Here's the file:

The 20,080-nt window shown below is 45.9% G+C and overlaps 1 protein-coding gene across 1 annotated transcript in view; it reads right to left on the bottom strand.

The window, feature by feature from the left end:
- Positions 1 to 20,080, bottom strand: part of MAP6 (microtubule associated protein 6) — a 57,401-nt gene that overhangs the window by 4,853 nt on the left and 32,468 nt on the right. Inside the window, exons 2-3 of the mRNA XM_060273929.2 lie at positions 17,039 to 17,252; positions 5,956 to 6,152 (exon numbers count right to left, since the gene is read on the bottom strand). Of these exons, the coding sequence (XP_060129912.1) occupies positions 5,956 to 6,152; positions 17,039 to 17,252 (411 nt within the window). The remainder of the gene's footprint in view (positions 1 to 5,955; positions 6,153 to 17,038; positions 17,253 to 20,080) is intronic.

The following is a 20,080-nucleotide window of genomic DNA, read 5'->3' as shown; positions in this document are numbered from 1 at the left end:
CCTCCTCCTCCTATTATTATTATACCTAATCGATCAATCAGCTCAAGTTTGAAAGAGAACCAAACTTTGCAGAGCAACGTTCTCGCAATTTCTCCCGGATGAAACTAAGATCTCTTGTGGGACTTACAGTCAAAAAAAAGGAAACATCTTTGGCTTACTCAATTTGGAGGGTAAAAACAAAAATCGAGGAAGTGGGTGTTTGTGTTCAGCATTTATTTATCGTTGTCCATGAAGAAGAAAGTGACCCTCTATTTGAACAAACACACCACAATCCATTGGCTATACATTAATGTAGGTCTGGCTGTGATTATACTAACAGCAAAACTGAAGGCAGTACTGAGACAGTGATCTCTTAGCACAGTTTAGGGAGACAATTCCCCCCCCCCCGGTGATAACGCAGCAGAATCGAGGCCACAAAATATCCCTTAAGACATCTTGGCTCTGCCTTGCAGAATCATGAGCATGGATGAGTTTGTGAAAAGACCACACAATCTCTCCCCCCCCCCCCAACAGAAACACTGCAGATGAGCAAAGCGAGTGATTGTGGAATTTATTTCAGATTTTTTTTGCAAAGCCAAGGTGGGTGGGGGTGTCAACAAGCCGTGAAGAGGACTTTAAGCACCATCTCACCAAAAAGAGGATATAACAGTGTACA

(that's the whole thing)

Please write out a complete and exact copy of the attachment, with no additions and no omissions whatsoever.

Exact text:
The 20,080-nt window shown below is 45.9% G+C and overlaps 1 protein-coding gene across 1 annotated transcript in view; it reads right to left on the bottom strand.

The window, feature by feature from the left end:
- Positions 1 to 20,080, bottom strand: part of MAP6 (microtubule associated protein 6) — a 57,401-nt gene that overhangs the window by 4,853 nt on the left and 32,468 nt on the right. Inside the window, exons 2-3 of the mRNA XM_060273929.2 lie at positions 17,039 to 17,252; positions 5,956 to 6,152 (exon numbers count right to left, since the gene is read on the bottom strand). Of these exons, the coding sequence (XP_060129912.1) occupies positions 5,956 to 6,152; positions 17,039 to 17,252 (411 nt within the window). The remainder of the gene's footprint in view (positions 1 to 5,955; positions 6,153 to 17,038; positions 17,253 to 20,080) is intronic.

The following is a 20,080-nucleotide window of genomic DNA, read 5'->3' as shown; positions in this document are numbered from 1 at the left end:
CCTCCTCCTCCTATTATTATTATACCTAATCGATCAATCAGCTCAAGTTTGAAAGAGAACCAAACTTTGCAGAGCAACGTTCTCGCAATTTCTCCCGGATGAAACTAAGATCTCTTGTGGGACTTACAGTCAAAAAAAAGGAAACATCTTTGGCTTACTCAATTTGGAGGGTAAAAACAAAAATCGAGGAAGTGGGTGTTTGTGTTCAGCATTTATTTATCGTTGTCCATGAAGAAGAAAGTGACCCTCTATTTGAACAAACACACCACAATCCATTGGCTATACATTAATGTAGGTCTGGCTGTGATTATACTAACAGCAAAACTGAAGGCAGTACTGAGACAGTGATCTCTTAGCACAGTTTAGGGAGACAATTCCCCCCCCCCCGGTGATAACGCAGCAGAATCGAGGCCACAAAATATCCCTTAAGACATCTTGGCTCTGCCTTGCAGAATCATGAGCATGGATGAGTTTGTGAAAAGACCACACAATCTCTCCCCCCCCCCCCAACAGAAACACTGCAGATGAGCAAAGCGAGTGATTGTGGAATTTATTTCAGATTTTTTTTGCAAAGCCAAGGTGGGTGGGGGTGTCAACAAGCCGTGAAGAGGACTTTAAGCACCATCTCACCAAAAAGAGGATATAACAGTGTACA